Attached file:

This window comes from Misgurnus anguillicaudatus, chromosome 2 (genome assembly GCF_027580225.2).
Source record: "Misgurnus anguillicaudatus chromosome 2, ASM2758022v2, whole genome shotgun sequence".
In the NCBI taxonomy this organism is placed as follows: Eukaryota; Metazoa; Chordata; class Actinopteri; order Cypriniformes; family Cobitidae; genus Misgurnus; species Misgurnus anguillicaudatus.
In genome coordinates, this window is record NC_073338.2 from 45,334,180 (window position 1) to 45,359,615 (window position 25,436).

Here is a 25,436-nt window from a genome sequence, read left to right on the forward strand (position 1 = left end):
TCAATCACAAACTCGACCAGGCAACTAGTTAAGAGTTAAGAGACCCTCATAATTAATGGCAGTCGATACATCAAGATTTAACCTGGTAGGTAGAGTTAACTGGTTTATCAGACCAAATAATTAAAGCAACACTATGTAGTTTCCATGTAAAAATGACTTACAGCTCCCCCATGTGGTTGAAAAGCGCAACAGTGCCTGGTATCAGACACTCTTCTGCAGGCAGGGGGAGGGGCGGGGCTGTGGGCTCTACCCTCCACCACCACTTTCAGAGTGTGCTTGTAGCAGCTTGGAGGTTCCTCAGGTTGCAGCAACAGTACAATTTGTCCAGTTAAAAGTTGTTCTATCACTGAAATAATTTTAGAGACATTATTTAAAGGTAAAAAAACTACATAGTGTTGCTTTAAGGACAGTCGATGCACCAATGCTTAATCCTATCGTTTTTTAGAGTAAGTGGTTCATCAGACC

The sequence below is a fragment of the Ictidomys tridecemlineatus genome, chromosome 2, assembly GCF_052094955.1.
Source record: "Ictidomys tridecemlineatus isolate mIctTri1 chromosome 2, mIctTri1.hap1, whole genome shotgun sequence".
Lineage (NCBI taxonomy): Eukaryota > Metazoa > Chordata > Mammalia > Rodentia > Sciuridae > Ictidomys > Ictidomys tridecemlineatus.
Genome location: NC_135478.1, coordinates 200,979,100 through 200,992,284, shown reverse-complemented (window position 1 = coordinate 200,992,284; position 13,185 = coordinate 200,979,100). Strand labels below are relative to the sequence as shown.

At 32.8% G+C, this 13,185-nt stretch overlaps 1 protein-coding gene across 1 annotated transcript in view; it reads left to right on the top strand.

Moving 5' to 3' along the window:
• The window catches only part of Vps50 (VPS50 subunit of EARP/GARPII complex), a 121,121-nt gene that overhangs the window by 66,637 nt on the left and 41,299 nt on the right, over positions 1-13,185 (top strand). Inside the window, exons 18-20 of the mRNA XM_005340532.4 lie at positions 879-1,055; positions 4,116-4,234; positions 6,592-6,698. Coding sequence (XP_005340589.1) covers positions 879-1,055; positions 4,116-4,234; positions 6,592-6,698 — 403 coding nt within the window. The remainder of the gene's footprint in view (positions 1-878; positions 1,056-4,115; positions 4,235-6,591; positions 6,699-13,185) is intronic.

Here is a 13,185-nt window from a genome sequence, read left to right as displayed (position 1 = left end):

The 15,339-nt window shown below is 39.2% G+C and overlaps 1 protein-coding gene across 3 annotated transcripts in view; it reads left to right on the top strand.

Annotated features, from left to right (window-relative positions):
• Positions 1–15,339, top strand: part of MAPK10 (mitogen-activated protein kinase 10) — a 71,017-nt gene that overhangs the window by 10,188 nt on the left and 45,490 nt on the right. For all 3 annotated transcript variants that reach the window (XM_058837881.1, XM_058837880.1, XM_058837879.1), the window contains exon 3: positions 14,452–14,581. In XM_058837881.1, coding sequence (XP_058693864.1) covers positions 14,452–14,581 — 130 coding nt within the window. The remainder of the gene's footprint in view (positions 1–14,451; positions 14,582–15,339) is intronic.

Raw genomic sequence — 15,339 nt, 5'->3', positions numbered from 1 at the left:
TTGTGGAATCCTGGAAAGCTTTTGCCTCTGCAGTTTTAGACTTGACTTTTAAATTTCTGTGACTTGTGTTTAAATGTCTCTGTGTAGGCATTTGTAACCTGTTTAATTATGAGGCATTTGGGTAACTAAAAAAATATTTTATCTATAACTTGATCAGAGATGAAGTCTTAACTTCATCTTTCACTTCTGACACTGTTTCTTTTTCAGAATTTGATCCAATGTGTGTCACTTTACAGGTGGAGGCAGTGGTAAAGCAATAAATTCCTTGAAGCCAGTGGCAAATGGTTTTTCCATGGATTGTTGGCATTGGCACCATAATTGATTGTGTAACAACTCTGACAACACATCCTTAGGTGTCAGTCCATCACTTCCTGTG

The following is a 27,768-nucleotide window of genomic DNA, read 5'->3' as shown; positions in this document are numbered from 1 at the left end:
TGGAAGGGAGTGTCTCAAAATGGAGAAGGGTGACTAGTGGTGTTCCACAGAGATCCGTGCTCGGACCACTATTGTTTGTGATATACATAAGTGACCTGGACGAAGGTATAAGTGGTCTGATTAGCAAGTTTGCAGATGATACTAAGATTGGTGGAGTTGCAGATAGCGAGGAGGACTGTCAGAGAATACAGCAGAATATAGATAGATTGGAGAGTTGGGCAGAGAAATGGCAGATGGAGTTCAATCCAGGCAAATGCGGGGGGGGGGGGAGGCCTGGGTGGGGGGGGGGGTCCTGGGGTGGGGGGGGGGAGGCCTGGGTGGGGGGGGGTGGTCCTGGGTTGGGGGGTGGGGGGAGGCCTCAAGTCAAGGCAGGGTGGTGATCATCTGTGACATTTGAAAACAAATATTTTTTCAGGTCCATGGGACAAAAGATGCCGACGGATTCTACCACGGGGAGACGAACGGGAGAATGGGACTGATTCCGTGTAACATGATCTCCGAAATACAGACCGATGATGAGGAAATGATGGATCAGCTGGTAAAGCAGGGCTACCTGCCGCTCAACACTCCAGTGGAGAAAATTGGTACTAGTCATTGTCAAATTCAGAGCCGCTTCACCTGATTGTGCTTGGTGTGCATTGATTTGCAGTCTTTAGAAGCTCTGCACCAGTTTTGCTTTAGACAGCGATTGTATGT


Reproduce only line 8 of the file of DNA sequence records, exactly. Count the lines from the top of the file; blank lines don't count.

Source record: "Ictidomys tridecemlineatus isolate mIctTri1 chromosome 2, mIctTri1.hap1, whole genome shotgun sequence".